While, as mentioned, there is no cure for Alzheimer's disease (or similar brain diseases), there are ways to prevent it, reduce the risk of developing it or slow its progress - in a word, exercise, both physical and mental.
Physical exercise sends oxygen and blood to the brain. That promotes growth of the neurons and makes it easier for them to connect. Even older seniors can benefit from activities like washing the dishes and sweeping the floor according to a study from Rush University Medical Center. Seniors who walk as little as 45 minutes three times per week can noticeably improve their mental and physical health while decreasing the effects or risk of Alzheimer's. Even chores like gardening, raking leaves or cooking get the body moving and blood flowing.
Middle age isn't too early to eliminate or reduce the chance of developing the disease later. More research from Cooper Institute in Dallas indicates that health during middle age can influence the risk of brain disease in seniors. Not exercising regularly and carrying extra weight around the abdomen seem to increase that risk significantly.
In fact, following healthy heart practices at any age improve the brain's health, too. Part of this may be the vascular aspects of blood vessels, cholesterol and hypertension, but maintaining a heart-friendly lifestyle may eliminate the risk of Alzheimer's entirely in some people.
That includes diet, and experts are now recommending the Mediterranean diet over the low-fat, low-cholesterol programs prescribed after heart attacks and strokes. Diets high in fresh vegetables and fruits, fish and whole grains and that include monounsaturated fatty acids (like olive oil) and the heavy duty antioxidants of red wine (in moderation) are beneficial at any age. Recent research has also confirmed that olive oil helps clear abnormal proteins from the brain, greatly reducing the risk for Alzheimer's.
After exercise and dinner, sit down with a crossword puzzle, book or, best of all, a foreign language course. Mental activity gives the brain a workout that strengthens the synapses, enables better connections and improves memory. Seniors who play games, read, write or play an instrument can reduce their risk of Alzheimer's by as much as 75 percent. Learning a second language fluently cuts the onset of the disease by 50 percent according to a Canadian study.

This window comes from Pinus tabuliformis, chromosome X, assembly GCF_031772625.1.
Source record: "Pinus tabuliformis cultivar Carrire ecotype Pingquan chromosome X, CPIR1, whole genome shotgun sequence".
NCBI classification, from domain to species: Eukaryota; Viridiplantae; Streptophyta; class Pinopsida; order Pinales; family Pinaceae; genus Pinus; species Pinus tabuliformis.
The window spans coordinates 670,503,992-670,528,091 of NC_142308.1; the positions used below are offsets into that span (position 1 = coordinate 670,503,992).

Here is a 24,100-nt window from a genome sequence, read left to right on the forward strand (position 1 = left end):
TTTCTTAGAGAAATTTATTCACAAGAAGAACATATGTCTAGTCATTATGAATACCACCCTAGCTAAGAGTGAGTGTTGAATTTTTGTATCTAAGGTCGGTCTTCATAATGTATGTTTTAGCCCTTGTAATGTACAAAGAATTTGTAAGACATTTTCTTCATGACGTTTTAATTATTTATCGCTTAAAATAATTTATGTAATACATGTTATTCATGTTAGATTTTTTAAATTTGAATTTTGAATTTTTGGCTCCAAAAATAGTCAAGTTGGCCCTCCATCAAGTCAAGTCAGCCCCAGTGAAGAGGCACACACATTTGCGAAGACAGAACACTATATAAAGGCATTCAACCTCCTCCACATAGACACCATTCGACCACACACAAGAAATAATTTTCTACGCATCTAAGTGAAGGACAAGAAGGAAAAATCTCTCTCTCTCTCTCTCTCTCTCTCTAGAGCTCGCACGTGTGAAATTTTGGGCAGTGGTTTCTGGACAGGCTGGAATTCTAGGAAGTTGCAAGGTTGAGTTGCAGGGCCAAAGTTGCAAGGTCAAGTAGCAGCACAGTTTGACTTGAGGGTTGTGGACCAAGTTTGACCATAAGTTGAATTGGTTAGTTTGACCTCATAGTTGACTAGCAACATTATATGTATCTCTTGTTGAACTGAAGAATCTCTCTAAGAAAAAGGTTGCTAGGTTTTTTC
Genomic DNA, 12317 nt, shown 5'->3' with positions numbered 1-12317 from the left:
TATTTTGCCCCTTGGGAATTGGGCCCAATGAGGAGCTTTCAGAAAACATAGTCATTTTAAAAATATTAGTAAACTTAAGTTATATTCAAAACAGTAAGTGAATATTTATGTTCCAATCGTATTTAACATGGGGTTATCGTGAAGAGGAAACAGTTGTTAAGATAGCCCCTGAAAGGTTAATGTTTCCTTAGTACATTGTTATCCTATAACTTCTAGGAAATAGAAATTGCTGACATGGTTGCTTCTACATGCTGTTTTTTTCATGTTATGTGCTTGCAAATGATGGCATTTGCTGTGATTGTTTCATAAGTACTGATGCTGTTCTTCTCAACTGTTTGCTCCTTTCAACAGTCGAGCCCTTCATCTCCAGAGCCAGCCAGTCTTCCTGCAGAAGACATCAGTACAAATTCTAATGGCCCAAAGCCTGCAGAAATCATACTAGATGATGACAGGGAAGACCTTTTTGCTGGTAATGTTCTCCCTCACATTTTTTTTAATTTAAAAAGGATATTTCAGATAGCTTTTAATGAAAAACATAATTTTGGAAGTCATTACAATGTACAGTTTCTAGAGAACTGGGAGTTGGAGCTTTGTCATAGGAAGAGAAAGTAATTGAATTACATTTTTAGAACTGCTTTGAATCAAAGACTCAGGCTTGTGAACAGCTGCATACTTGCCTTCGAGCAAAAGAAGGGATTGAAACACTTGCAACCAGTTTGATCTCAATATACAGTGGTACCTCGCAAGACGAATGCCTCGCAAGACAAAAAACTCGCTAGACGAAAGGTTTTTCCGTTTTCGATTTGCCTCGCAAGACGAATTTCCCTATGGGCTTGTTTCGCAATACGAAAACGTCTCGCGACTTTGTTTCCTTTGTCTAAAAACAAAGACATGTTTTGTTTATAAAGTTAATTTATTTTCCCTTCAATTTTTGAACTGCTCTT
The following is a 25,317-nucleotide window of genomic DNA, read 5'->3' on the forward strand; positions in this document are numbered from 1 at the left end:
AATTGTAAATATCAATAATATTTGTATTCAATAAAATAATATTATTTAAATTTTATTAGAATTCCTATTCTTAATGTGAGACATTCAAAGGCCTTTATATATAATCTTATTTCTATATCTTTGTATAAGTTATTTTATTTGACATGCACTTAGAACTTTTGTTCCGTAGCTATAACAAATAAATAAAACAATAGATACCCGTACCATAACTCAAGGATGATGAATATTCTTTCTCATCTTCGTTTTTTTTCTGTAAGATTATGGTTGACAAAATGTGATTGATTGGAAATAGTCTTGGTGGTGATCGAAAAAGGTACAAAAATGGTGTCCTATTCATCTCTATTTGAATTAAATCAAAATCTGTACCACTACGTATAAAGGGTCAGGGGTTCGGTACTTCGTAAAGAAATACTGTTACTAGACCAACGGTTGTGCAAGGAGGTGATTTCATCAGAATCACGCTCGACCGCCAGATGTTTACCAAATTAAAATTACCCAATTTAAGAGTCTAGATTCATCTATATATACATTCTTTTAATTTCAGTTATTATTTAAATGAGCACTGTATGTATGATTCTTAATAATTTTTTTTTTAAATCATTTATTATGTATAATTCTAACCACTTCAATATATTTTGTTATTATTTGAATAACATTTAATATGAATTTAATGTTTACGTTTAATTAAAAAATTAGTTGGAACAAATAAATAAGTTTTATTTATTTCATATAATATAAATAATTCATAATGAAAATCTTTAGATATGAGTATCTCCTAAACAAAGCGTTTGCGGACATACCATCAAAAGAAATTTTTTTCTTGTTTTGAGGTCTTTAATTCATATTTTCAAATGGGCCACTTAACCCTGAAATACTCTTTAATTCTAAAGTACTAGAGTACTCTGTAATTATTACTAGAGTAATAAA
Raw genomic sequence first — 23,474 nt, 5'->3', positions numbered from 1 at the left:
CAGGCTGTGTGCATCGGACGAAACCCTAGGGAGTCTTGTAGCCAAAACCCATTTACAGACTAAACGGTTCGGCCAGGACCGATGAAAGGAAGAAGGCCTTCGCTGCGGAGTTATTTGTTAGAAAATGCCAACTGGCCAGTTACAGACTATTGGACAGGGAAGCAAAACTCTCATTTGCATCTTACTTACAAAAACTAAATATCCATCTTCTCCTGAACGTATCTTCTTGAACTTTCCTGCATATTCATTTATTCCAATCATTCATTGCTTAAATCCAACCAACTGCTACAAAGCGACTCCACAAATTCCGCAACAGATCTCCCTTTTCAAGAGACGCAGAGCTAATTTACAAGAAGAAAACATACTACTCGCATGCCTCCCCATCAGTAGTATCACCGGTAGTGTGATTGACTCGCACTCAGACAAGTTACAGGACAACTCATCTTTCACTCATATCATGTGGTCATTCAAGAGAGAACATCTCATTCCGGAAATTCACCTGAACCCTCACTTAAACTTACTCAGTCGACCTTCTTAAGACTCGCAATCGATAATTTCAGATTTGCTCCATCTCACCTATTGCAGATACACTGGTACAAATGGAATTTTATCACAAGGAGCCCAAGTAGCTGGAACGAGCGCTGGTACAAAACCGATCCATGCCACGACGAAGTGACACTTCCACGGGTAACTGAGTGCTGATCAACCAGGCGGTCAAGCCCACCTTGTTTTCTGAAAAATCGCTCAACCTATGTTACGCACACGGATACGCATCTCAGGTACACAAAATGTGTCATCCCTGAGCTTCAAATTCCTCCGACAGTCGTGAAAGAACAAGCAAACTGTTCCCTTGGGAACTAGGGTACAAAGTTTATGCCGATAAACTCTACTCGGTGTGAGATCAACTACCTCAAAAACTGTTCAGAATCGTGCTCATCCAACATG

Higher education and keeping the mind active throughout one's life actually reduces the problem protein levels in the brain. Even retiring at a later age will aid in keeping the brain active and healthier.
Data from the Alzheimer Association says an estimated five million Americans over 65 have Alzheimer's, and almost two-thirds of them are women. Because baby boomers are reaching retirement age, an estimated 40 percent increase in Alzheimer's patients is expected in the next 12 years. In Ohio, estimated cases in 2025 are projected to rise 10 percent from 2010 and 25 percent from 2000. Currently, one in three seniors dies from some form of dementia.
What if a loved one develops Alzheimer's or dementia? Because dementia can cause people to become confused, frustrated or depressed and impair motor skills and speech, experts recommend patience and respect in spending time with them. Depending on the stage of dementia, offer them simple choices but let them make their decisions; don't criticize or be condescending; divide activities into smaller tasks to help them feel more accomplished and less overwhelmed; listen to and acknowledge what they are saying even if it doesn't make sense or isn't correct; offer support and try to understand being in their position. Have patience, above all, patience.